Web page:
SOS: Would You Rather

FEATURED SOSOur S.O.S series provides help, tips, and tricks for integrating DE media into your curriculum.

Leave a comment and let us know how you’ll use this strategy in your class.

Have an idea for a strategy?  Share it with us by completing this form and we’ll feature you!

Would You Rather

SOS Big IdeaStudents need to be able to understand the points and counterpoints of arguments to be able to produce effective persuasive writing. In this strategy, based on the popular game Would You Rather?,  students will place themselves in the shoes of historical figures and the events they experienced. Students will use critical thinking and justify their opinions with evidence from the media and resources available.

SOS StepsMaterials: a variety of digital media about the historical figure or event, a teacher-created Would You Rather? question relating to the topic of study, paper, writing utensils

  1. Prior to the lesson, create a Would You Rather? question relating to the unit of study.
  2. Explain to students that they’ll be examining resources about the topic to determine which situation they would rather face.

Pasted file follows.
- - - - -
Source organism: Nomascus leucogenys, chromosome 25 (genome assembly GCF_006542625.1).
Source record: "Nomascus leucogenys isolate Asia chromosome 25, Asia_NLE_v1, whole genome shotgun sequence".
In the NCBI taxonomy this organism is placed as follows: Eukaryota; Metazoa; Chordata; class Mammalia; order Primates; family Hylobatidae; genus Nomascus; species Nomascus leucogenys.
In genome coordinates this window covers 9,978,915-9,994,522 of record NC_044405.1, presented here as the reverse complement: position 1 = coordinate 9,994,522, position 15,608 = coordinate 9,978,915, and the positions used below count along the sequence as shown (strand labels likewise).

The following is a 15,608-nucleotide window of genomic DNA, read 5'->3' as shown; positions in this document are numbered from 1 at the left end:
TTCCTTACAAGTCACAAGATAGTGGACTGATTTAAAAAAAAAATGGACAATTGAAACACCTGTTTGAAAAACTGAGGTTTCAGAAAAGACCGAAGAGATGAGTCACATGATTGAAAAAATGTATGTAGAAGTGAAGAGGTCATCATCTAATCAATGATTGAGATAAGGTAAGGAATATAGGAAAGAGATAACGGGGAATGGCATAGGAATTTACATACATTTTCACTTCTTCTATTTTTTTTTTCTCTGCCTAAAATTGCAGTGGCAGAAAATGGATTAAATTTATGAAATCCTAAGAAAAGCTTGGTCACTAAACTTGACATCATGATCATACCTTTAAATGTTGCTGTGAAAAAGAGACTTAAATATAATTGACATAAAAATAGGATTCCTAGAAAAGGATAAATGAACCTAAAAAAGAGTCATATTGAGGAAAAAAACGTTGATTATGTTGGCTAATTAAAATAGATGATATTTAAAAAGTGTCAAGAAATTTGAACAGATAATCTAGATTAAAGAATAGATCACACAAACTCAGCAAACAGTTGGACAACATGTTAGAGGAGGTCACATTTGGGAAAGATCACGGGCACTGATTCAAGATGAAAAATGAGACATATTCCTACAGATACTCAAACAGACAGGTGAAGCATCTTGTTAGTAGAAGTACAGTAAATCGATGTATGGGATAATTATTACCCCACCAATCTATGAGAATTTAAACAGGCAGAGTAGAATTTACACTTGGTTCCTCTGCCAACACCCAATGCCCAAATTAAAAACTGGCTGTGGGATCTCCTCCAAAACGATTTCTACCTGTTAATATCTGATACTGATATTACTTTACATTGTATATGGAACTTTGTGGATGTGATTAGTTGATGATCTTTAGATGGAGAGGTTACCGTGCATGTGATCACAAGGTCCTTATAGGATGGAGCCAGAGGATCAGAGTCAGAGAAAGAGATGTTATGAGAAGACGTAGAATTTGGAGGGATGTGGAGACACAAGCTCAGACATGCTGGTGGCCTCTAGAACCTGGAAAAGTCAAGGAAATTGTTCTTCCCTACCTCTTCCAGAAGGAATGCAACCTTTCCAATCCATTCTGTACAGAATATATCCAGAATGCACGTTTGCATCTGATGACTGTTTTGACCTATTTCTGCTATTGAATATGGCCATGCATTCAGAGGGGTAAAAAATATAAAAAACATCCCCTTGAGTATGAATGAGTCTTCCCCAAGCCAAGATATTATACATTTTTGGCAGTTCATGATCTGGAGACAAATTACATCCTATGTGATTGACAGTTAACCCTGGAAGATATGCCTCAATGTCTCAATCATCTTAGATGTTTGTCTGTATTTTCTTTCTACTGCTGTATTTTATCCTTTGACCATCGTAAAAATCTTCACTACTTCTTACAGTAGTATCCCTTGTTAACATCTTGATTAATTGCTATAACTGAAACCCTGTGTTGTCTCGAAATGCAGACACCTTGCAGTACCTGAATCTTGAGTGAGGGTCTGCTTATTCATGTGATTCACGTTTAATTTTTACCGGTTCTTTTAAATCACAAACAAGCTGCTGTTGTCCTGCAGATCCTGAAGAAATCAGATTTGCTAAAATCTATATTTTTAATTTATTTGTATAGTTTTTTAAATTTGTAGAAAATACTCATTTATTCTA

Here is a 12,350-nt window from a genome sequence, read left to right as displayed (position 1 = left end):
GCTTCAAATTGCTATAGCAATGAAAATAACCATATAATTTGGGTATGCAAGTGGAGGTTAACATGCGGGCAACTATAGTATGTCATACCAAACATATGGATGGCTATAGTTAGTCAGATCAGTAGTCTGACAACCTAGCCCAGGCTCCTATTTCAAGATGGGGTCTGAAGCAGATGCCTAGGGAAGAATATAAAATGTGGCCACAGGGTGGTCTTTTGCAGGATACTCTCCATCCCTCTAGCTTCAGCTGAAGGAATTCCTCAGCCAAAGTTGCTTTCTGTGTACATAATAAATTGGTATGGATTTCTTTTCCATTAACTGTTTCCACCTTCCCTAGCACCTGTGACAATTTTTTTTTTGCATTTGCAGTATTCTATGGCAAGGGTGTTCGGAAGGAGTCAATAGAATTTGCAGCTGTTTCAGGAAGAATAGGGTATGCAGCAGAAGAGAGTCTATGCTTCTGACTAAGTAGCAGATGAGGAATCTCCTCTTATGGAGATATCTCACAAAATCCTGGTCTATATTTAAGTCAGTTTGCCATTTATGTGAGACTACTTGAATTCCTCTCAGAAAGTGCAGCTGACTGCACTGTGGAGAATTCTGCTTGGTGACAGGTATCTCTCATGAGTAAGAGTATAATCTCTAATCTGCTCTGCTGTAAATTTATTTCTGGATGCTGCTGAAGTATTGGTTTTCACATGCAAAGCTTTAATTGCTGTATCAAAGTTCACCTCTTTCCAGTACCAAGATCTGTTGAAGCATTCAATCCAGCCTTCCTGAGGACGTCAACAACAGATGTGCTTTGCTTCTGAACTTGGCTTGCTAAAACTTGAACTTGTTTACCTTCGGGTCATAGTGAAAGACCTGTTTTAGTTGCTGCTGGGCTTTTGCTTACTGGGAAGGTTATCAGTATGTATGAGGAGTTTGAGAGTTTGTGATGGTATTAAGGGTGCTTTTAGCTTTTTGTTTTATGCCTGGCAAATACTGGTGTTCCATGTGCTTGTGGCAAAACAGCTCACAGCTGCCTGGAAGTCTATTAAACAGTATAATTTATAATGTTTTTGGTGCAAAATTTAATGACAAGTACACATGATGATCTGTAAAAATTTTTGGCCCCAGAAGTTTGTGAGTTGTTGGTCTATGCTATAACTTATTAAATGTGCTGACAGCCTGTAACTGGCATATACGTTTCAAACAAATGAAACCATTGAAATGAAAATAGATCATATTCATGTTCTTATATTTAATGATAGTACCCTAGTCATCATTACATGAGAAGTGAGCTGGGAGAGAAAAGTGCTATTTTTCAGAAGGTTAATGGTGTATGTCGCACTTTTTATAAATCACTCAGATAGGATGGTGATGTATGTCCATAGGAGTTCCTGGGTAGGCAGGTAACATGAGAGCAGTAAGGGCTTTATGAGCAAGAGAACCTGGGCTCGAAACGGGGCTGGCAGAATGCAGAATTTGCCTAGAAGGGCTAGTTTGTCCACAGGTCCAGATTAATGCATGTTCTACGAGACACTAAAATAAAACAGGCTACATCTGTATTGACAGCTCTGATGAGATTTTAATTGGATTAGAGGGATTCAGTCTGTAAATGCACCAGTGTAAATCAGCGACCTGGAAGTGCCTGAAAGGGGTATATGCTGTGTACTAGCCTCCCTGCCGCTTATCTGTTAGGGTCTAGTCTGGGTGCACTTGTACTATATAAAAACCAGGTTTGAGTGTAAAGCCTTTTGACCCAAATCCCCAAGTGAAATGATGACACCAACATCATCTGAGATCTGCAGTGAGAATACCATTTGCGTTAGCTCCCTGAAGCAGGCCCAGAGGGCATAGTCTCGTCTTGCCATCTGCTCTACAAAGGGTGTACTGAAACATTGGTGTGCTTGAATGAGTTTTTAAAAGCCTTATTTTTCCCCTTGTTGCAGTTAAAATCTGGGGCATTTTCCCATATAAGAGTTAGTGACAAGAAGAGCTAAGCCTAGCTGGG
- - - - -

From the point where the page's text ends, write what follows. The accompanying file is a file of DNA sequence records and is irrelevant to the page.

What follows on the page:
3. Share the Would You Rather? question with the class and provide students a My Content folder, with preselected digital media files, or Content Collections  about the topic.
  4. Allow students time to examine the resources you provide or conduct their own research.
  5. Encourage students to take notes in a journal or by using graphic organizers, as they will need to justify their responses with evidence from their research.
  6. Provide five minutes for students to work in pairs or small groups to share their responses.
  7. Have students take the opposite opinion and argue the counterpoint.
  8. As a whole class, ask for volunteers to share their answers and focus on recognizing students who support their answers with evidence.

SOS Sum It UpAsking students to examine a situation from the perspective of the person experiencing the event is an effective way to encourage creative and critical thinking, as students build awareness of the details that create the whole picture. This strategy also allows students to communicate their opinions and develop valid arguments based on evidence.

SOS More Ideas•Use this as review at the end of a unit of study. Ask a “Would You Rather” question and take instant answers based on what the students already know. This will help all students to review what they have learned.

•Have students create their own Would You Rather questions.


Related posts

One Comment;

Comments are closed.